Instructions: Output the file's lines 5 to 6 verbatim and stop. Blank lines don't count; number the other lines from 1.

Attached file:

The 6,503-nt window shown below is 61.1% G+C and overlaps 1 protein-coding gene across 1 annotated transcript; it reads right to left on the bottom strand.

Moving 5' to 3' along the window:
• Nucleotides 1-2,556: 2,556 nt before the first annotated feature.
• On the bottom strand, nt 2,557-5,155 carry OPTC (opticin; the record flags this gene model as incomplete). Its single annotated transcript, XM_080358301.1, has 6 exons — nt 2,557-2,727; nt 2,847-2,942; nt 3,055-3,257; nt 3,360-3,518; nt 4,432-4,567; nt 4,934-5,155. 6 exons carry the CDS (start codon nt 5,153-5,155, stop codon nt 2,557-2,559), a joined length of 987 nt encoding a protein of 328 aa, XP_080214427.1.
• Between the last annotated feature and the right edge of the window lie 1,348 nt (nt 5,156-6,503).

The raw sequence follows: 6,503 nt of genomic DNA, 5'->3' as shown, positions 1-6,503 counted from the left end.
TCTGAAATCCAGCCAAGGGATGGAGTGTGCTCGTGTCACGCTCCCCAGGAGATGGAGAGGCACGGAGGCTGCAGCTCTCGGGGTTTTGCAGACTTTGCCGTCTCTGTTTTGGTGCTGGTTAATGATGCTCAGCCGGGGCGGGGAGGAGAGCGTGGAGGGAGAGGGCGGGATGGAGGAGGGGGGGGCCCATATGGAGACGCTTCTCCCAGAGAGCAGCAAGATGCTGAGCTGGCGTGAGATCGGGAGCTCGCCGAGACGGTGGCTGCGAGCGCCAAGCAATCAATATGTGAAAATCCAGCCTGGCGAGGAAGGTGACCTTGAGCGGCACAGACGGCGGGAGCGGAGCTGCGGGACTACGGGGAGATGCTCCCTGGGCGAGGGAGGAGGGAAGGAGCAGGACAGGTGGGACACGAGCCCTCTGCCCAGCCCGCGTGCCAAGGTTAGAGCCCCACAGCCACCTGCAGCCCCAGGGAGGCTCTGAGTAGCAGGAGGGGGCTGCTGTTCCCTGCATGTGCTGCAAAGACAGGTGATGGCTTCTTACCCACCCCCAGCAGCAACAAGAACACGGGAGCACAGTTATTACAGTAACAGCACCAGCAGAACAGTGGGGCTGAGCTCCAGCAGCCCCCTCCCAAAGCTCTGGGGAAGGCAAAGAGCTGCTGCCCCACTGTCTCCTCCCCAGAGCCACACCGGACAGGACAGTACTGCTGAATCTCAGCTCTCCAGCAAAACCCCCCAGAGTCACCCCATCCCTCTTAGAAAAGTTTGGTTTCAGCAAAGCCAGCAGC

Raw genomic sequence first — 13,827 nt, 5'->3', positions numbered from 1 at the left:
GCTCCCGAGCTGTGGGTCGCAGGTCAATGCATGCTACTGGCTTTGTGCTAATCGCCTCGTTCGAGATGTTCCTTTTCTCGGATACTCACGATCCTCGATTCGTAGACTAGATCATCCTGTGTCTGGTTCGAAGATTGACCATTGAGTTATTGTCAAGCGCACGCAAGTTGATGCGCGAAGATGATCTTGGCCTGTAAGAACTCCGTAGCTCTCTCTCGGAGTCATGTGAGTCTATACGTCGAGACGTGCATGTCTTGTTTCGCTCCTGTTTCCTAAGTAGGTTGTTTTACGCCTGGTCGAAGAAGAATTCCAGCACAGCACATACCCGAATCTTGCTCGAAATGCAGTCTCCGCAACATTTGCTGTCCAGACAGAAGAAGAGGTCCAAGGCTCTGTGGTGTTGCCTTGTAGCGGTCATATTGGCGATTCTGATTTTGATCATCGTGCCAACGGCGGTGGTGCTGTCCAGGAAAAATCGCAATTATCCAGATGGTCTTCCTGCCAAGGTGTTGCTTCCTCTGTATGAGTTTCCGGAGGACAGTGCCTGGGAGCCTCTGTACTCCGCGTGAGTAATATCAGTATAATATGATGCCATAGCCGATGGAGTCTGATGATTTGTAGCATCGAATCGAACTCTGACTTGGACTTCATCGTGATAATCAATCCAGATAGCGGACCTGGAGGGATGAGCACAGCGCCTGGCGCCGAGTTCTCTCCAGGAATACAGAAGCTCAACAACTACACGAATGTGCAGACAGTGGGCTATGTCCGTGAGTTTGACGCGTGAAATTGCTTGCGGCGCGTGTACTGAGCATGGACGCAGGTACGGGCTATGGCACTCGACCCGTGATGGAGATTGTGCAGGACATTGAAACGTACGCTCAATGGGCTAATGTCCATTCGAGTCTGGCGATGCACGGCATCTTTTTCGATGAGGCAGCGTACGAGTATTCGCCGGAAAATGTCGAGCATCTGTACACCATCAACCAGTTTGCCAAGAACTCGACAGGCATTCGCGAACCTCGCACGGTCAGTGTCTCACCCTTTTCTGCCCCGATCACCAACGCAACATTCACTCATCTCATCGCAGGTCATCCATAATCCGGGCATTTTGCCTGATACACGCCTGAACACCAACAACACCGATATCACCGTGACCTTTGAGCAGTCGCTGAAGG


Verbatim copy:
• Between the last annotated feature and the right edge of the window lie 1,348 nt (nt 5,156-6,503).

The raw sequence follows: 6,503 nt of genomic DNA, 5'->3' as shown, positions 1-6,503 counted from the left end.